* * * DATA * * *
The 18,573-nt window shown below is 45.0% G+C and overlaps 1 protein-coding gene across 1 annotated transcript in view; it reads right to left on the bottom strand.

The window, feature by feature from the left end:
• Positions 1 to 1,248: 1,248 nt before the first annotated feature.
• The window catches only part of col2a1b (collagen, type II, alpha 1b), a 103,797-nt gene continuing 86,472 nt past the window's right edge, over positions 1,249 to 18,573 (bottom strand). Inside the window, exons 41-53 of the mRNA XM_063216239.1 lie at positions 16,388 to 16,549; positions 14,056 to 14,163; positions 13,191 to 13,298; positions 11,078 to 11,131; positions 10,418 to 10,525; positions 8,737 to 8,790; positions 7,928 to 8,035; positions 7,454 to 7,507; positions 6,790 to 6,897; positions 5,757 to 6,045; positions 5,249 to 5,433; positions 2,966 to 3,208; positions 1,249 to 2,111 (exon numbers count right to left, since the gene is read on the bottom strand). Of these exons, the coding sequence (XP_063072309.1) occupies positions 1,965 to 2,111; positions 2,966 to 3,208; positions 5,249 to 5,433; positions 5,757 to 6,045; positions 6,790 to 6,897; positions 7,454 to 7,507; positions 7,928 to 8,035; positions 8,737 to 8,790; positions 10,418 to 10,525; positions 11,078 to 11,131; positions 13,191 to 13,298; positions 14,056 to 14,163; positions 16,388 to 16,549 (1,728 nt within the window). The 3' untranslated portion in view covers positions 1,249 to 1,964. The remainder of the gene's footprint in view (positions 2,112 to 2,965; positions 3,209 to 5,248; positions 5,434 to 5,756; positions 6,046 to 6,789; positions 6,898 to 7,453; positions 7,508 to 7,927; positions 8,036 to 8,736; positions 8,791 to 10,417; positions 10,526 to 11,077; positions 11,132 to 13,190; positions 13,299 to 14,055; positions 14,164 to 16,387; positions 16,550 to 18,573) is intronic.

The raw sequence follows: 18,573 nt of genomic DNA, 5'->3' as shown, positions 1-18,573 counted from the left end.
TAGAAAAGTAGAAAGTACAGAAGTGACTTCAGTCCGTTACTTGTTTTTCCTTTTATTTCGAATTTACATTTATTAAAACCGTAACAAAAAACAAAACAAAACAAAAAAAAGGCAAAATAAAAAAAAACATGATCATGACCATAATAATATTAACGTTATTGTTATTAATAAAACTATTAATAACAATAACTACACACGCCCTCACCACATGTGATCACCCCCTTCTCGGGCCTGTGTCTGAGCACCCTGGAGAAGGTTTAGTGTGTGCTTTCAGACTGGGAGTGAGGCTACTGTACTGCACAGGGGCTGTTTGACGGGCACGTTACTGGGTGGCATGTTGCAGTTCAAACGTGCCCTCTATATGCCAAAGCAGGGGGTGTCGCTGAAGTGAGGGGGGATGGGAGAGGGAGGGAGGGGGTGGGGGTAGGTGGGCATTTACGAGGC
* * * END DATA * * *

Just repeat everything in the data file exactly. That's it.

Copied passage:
The 18,573-nt window shown below is 45.0% G+C and overlaps 1 protein-coding gene across 1 annotated transcript in view; it reads right to left on the bottom strand.

The window, feature by feature from the left end:
• Positions 1 to 1,248: 1,248 nt before the first annotated feature.
• The window catches only part of col2a1b (collagen, type II, alpha 1b), a 103,797-nt gene continuing 86,472 nt past the window's right edge, over positions 1,249 to 18,573 (bottom strand). Inside the window, exons 41-53 of the mRNA XM_063216239.1 lie at positions 16,388 to 16,549; positions 14,056 to 14,163; positions 13,191 to 13,298; positions 11,078 to 11,131; positions 10,418 to 10,525; positions 8,737 to 8,790; positions 7,928 to 8,035; positions 7,454 to 7,507; positions 6,790 to 6,897; positions 5,757 to 6,045; positions 5,249 to 5,433; positions 2,966 to 3,208; positions 1,249 to 2,111 (exon numbers count right to left, since the gene is read on the bottom strand). Of these exons, the coding sequence (XP_063072309.1) occupies positions 1,965 to 2,111; positions 2,966 to 3,208; positions 5,249 to 5,433; positions 5,757 to 6,045; positions 6,790 to 6,897; positions 7,454 to 7,507; positions 7,928 to 8,035; positions 8,737 to 8,790; positions 10,418 to 10,525; positions 11,078 to 11,131; positions 13,191 to 13,298; positions 14,056 to 14,163; positions 16,388 to 16,549 (1,728 nt within the window). The 3' untranslated portion in view covers positions 1,249 to 1,964. The remainder of the gene's footprint in view (positions 2,112 to 2,965; positions 3,209 to 5,248; positions 5,434 to 5,756; positions 6,046 to 6,789; positions 6,898 to 7,453; positions 7,508 to 7,927; positions 8,036 to 8,736; positions 8,791 to 10,417; positions 10,526 to 11,077; positions 11,132 to 13,190; positions 13,299 to 14,055; positions 14,164 to 16,387; positions 16,550 to 18,573) is intronic.

The raw sequence follows: 18,573 nt of genomic DNA, 5'->3' as shown, positions 1-18,573 counted from the left end.
TAGAAAAGTAGAAAGTACAGAAGTGACTTCAGTCCGTTACTTGTTTTTCCTTTTATTTCGAATTTACATTTATTAAAACCGTAACAAAAAACAAAACAAAACAAAAAAAAGGCAAAATAAAAAAAAACATGATCATGACCATAATAATATTAACGTTATTGTTATTAATAAAACTATTAATAACAATAACTACACACGCCCTCACCACATGTGATCACCCCCTTCTCGGGCCTGTGTCTGAGCACCCTGGAGAAGGTTTAGTGTGTGCTTTCAGACTGGGAGTGAGGCTACTGTACTGCACAGGGGCTGTTTGACGGGCACGTTACTGGGTGGCATGTTGCAGTTCAAACGTGCCCTCTATATGCCAAAGCAGGGGGTGTCGCTGAAGTGAGGGGGGATGGGAGAGGGAGGGAGGGGGTGGGGGTAGGTGGGCATTTACGAGGC